By the time you are a postdoc, you have sat through enough lectures and seminars to know that the speaker's presentation style is a crucial factor in your enjoyment of the talk. What you may not realize, however, is that the presentation style of the panelists at a career fair is equally important. A panelist's ability to communicate can have a major impact on the flow and interest of a panel discussion. Poll the faculty, postdocs, and other members of your institution for recommendations of particularly interesting speakers. Consult your career services contacts for suggestions, and don't forget the local chapters of professional organizations and the local technology centers mentioned above. At the National Institute of Environmental Health Sciences (NIEHS) in North Carolina, a key resource for the career fairs are the associates at the North Carolina Biotechnology Center. These professionals have extensive first-hand knowledge of the presentation style of many scientists from local companies, and they're willing to share their thoughts!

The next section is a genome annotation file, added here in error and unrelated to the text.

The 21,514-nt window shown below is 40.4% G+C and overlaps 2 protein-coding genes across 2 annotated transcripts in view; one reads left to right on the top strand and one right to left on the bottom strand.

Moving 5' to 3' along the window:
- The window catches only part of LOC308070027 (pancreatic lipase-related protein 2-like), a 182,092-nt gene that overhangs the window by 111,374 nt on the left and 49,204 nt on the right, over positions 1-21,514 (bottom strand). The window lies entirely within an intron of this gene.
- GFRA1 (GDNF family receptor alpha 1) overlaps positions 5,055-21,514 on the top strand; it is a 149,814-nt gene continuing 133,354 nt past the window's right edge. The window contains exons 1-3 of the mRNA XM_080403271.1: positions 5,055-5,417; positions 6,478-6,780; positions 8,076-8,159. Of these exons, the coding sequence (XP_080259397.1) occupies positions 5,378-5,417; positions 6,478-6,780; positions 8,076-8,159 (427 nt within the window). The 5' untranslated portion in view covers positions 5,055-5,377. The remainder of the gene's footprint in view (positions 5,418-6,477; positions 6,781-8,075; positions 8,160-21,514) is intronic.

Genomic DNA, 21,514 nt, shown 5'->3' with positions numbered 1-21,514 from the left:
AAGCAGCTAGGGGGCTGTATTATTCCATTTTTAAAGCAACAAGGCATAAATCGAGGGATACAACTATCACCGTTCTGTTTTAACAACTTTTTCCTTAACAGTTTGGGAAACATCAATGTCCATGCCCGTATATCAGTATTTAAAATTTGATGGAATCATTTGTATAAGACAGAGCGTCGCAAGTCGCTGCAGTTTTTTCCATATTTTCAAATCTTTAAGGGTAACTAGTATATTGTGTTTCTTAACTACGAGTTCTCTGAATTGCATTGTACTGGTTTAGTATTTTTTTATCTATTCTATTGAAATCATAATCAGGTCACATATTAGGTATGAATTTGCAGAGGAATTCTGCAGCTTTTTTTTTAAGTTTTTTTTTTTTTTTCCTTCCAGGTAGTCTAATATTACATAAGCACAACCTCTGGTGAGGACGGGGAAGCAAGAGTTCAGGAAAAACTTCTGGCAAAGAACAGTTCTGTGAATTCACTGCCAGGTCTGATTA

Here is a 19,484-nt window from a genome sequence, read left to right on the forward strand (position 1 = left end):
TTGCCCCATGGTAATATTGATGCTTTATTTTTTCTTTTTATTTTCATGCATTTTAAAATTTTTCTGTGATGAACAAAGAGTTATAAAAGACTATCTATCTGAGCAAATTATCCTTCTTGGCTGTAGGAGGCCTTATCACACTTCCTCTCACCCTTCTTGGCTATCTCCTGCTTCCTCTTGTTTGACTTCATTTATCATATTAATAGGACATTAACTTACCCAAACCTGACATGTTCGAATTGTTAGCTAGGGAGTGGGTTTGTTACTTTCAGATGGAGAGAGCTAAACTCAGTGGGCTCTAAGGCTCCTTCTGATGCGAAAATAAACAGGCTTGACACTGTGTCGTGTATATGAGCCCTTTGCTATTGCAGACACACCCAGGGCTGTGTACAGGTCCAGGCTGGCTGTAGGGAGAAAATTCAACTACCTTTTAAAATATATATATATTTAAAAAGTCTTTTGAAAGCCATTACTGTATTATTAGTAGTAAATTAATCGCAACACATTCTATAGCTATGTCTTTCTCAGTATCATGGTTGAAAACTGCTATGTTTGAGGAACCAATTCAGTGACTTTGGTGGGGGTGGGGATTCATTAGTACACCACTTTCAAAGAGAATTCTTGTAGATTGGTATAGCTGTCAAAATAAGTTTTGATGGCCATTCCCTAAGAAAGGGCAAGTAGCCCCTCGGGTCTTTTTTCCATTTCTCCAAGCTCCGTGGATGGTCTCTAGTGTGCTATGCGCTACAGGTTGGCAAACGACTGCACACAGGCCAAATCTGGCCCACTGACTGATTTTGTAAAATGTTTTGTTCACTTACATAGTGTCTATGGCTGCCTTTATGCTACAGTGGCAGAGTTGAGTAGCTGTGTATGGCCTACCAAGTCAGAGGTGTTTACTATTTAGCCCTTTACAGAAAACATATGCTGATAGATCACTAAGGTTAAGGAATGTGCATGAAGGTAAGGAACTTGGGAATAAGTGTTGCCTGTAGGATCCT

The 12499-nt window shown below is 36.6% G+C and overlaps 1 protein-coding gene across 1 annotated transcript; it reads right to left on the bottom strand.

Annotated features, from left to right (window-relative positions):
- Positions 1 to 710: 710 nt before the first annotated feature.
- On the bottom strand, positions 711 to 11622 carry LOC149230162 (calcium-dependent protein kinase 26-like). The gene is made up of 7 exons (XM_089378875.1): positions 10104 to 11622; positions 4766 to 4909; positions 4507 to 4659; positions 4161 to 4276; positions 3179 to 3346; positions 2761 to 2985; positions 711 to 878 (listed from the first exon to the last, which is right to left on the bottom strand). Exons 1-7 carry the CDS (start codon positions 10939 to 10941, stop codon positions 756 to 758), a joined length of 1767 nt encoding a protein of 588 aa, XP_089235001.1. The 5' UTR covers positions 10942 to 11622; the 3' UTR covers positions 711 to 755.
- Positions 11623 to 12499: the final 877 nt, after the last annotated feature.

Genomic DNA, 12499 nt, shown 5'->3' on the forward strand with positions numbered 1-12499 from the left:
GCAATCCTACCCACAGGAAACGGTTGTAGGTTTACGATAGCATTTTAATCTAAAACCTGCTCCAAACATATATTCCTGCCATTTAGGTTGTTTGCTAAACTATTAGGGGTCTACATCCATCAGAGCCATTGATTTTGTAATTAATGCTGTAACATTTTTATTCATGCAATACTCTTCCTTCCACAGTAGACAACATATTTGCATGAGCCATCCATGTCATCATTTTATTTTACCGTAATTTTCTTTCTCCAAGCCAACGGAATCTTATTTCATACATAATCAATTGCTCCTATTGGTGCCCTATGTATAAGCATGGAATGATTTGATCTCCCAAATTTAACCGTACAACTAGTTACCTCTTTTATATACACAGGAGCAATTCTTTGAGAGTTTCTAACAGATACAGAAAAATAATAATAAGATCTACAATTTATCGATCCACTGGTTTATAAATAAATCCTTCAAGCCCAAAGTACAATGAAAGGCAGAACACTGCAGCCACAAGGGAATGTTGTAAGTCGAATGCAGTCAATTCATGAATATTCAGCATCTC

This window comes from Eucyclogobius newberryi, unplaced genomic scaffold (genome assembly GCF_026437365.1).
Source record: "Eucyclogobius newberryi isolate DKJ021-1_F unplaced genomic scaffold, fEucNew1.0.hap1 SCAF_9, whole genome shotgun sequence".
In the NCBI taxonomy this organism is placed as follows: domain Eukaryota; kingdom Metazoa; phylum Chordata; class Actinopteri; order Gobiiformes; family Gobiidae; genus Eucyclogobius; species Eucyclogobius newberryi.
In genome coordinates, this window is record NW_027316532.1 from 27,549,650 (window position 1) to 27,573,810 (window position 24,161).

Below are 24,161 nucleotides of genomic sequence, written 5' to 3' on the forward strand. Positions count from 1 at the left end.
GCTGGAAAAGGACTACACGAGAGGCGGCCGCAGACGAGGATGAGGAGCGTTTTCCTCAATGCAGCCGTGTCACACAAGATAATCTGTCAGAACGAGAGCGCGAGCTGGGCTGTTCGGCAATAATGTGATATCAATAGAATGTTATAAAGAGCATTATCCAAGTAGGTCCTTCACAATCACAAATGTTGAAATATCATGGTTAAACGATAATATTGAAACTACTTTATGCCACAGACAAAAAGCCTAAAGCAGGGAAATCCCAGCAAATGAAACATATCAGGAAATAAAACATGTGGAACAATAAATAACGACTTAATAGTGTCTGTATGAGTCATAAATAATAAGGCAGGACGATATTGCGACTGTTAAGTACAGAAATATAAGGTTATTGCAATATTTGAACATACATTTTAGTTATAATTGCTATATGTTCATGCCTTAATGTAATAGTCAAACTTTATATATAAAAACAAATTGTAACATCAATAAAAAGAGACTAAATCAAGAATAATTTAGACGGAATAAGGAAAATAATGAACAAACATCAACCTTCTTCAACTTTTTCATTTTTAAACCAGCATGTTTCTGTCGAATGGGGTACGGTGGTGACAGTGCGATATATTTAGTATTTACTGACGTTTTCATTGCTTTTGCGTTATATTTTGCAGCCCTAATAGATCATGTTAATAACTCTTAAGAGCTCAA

Position in the Company
Often, panelists and speakers are CEOs and presidents of companies; however, don't overlook the value of more junior representatives. Junior scientists will be able to offer more recent knowledge of the job market. And because they have recently made the switch from postdoctoral training to a "real" job, the audience will better relate to the panelists' interview experiences and the key factors involved in their career selection.
Have little or no money available to sponsor speakers? In a few weeks, the Postdoc Network will include an article on just how to attract companies and their sponsorship money! But if you can't wait (or if the advice in that article turns out not to lead to your fundraising success), seek local speakers who will not require travel and hotel accommodation. Many scientists enjoy speaking to postdocs about their careers and may be willing to participate without receiving an honorarium. (Treating speakers to lunch, though, is always a nice gesture!) Remember that it is difficult for state or government employees to accept honoraria above and beyond travel and hotel expenses, therefore representatives from these institutions often require less financing. Lastly, keep in mind that companies that are hiring may be willing to pay for an existing employee's participation in your event if they know potential new employees are in the audience!
Inviting Your Speakers and Panelists